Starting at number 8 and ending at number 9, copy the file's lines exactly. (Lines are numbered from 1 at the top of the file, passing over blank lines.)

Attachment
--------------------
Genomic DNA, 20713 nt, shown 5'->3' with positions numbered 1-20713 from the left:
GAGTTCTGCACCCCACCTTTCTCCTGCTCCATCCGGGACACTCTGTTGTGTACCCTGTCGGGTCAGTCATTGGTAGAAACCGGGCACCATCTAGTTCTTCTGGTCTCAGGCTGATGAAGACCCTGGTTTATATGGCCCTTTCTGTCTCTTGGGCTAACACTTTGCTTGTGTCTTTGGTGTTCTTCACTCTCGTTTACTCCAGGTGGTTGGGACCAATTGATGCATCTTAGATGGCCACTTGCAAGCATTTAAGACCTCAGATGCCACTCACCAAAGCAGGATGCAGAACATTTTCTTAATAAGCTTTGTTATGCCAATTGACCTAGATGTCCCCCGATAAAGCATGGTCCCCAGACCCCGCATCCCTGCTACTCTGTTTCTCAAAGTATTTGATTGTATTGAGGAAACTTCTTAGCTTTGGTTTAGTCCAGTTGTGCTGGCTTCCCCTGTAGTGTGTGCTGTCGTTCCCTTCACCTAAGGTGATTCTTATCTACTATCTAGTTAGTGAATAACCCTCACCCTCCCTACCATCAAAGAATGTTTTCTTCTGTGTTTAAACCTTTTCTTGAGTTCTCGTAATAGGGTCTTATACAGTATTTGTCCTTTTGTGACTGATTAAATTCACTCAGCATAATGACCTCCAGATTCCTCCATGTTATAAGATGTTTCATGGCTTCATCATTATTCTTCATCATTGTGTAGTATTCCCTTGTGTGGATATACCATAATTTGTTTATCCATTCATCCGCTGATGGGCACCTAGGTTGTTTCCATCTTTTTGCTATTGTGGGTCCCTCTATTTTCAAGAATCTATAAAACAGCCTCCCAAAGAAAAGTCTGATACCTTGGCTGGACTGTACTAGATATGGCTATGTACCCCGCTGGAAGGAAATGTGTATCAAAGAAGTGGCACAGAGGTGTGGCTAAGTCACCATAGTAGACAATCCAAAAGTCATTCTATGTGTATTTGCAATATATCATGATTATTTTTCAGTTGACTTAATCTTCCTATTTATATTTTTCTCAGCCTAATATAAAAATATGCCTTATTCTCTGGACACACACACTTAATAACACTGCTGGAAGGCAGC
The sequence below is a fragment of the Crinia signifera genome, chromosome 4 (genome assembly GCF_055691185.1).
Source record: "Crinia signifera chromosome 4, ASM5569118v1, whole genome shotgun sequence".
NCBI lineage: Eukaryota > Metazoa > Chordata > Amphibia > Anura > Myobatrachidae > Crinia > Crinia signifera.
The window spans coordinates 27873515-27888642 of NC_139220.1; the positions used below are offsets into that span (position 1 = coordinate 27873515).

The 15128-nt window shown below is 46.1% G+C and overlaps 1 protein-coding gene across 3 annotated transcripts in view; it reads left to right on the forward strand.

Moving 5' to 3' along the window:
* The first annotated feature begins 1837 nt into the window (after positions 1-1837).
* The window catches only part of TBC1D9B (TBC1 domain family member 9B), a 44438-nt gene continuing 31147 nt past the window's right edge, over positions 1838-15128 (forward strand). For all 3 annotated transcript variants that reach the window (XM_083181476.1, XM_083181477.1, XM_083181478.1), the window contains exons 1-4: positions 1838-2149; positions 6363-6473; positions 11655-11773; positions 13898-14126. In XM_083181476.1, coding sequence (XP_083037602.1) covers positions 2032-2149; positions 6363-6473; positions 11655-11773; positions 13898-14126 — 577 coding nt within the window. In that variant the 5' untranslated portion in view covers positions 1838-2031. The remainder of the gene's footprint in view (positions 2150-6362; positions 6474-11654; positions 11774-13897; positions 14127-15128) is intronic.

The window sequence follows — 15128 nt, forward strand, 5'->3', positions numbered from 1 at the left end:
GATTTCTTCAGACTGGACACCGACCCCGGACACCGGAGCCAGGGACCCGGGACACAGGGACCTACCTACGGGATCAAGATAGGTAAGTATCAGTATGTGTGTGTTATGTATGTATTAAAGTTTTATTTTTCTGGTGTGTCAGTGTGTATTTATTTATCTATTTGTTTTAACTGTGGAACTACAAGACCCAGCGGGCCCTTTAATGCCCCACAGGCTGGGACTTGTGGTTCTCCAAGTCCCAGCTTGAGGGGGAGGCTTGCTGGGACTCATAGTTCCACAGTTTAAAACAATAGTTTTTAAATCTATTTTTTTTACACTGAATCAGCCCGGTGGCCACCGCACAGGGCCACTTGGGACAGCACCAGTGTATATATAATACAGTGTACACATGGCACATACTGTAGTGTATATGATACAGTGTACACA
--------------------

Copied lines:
Moving 5' to 3' along the window:
* The first annotated feature begins 1837 nt into the window (after positions 1-1837).